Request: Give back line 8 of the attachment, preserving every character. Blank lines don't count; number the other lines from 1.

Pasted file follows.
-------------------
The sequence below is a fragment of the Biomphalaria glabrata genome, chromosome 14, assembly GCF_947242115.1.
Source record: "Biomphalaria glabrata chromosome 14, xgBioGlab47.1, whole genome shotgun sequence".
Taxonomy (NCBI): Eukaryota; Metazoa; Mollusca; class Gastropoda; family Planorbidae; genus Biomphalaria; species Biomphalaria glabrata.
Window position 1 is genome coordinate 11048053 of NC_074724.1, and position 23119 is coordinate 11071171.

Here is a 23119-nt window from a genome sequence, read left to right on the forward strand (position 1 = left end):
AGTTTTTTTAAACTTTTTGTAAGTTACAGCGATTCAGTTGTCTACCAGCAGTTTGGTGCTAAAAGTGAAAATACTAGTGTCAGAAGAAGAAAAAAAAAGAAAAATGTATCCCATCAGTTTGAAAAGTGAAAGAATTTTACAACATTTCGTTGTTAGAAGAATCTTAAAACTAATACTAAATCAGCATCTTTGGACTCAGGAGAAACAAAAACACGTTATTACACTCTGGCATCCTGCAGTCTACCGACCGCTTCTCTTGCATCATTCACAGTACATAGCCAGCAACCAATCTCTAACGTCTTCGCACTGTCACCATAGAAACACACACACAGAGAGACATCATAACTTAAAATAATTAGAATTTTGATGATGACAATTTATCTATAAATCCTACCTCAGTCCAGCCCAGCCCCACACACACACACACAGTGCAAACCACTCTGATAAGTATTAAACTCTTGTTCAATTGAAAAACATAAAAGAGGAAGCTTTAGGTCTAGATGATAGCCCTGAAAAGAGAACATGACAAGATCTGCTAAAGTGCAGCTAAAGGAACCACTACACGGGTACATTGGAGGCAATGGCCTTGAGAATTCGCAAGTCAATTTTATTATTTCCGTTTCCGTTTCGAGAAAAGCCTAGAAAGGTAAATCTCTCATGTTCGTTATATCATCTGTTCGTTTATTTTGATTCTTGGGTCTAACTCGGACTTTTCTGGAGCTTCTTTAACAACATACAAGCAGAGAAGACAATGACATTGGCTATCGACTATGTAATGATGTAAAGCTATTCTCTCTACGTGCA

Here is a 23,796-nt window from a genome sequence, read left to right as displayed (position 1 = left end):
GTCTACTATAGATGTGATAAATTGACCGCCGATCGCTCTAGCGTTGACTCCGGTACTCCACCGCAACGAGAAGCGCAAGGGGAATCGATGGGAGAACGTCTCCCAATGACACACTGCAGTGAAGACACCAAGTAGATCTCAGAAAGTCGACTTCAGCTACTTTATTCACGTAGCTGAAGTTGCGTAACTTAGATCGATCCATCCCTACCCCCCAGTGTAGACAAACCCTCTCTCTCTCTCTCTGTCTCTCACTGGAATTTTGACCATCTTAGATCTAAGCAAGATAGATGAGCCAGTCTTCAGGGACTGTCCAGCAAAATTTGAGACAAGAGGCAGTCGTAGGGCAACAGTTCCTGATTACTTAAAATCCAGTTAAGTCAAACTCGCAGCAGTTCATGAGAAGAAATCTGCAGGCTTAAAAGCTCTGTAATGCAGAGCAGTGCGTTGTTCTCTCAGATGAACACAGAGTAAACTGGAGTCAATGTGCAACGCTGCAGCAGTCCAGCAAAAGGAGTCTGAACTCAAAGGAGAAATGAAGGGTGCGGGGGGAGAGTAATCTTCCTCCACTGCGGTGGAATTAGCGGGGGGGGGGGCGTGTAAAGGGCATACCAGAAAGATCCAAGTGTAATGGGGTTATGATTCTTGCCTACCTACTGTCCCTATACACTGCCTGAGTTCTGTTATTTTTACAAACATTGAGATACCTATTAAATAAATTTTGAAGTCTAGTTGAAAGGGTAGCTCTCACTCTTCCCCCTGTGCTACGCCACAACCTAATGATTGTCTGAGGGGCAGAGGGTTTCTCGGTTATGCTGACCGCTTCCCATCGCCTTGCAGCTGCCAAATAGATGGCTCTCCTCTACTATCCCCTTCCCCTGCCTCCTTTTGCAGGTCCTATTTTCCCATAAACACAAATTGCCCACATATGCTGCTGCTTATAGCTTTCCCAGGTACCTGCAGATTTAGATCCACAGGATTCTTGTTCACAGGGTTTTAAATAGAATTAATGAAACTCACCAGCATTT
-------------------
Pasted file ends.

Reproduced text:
GTCTACTATAGATGTGATAAATTGACCGCCGATCGCTCTAGCGTTGACTCCGGTACTCCACCGCAACGAGAAGCGCAAGGGGAATCGATGGGAGAACGTCTCCCAATGACACACTGCAGTGAAGACACCAAGTAGATCTCAGAAAGTCGACTTCAGCTACTTTATTCACGTAGCTGAAGTTGCGTAACTTAGATCGATCCATCCCTACCCCCCAGTGTAGACAAACCCTCTCTCTCTCTCTCTGTCTCTCACTGGAATTTTGACCATCTTAGATCTAAGCAAGATAGATGAGCCAGTCTTCAGGGACTGTCCAGCAAAATTTGAGACAAGAGGCAGTCGTAGGGCAACAGTTCCTGATTACTTAAAATCCAGTTAAGTCAAACTCGCAGCAGTTCATGAGAAGAAATCTGCAGGCTTAAAAGCTCTGTAATGCAGAGCAGTGCGTTGTTCTCTCAGATGAACACAGAGTAAACTGGAGTCAATGTGCAACGCTGCAGCAGTCCAGCAAAAGGAGTCTGAACTCAAAGGAGAAATGAAGGGTGCGGGGGGAGAGTAATCTTCCTCCACTGCGGTGGAATTAGCGGGGGGGGGGGCGTGTAAAGGGCATACCAGAAAGATCCAAGTGTAATGGGGTTATGATTCTTGCCTACCTACTGTCCCTATACACTGCCTGAGTTCTGTTATTTTTACAAACATTGAGATACCTATTAAATAAATTTTGAAGTCTAGTTGAAAGGGTAGCTCTCACTCTTCCCCCTGTGCTACGCCACAACCTAATGATTGTCTGAGGGGCAGAGGGTTTCTCGGTTATGCTGACCGCTTCCCATCGCCTTGCAGCTGCCAAATAGATGGCTCTCCTCTACTATCCCCTTCCCCTGCCTCCTTTTGCAGGTCCTATTTTCCCATAAACACAAATTGCCCACATATGCTGCTGCTTATAGCTTTCCCAGGTACCTGCAGATTTAGATCCACAGGATTCTTGTTCACAGGGTTTTAAATAGAATTAATGAAACTCACCAGCATTT